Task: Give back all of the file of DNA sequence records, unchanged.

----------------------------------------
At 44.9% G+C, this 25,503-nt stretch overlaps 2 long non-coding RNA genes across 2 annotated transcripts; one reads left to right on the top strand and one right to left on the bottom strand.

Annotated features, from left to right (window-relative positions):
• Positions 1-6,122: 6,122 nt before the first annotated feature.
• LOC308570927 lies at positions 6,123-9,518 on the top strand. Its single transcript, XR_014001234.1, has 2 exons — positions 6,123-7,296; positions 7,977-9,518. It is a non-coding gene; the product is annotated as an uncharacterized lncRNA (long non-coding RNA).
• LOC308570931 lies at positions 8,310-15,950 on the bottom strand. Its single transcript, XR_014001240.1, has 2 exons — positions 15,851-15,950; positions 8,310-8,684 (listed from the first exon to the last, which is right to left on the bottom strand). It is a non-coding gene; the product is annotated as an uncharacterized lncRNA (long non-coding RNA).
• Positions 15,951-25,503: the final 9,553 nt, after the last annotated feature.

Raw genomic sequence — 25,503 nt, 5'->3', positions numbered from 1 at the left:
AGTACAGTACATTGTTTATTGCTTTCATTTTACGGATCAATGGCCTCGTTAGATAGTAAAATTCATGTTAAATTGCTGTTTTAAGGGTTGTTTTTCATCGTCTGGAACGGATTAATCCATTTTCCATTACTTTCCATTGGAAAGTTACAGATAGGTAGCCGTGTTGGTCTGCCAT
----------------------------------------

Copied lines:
At 44.9% G+C, this 25,503-nt stretch overlaps 2 long non-coding RNA genes across 2 annotated transcripts; one reads left to right on the top strand and one right to left on the bottom strand.

Annotated features, from left to right (window-relative positions):
• Positions 1-6,122: 6,122 nt before the first annotated feature.
• LOC308570927 lies at positions 6,123-9,518 on the top strand. Its single transcript, XR_014001234.1, has 2 exons — positions 6,123-7,296; positions 7,977-9,518. It is a non-coding gene; the product is annotated as an uncharacterized lncRNA (long non-coding RNA).
• LOC308570931 lies at positions 8,310-15,950 on the bottom strand. Its single transcript, XR_014001240.1, has 2 exons — positions 15,851-15,950; positions 8,310-8,684 (listed from the first exon to the last, which is right to left on the bottom strand). It is a non-coding gene; the product is annotated as an uncharacterized lncRNA (long non-coding RNA).
• Positions 15,951-25,503: the final 9,553 nt, after the last annotated feature.

Raw genomic sequence — 25,503 nt, 5'->3', positions numbered from 1 at the left:
AGTACAGTACATTGTTTATTGCTTTCATTTTACGGATCAATGGCCTCGTTAGATAGTAAAATTCATGTTAAATTGCTGTTTTAAGGGTTGTTTTTCATCGTCTGGAACGGATTAATCCATTTTCCATTACTTTCCATTGGAAAGTTACAGATAGGTAGCCGTGTTGGTCTGCCAT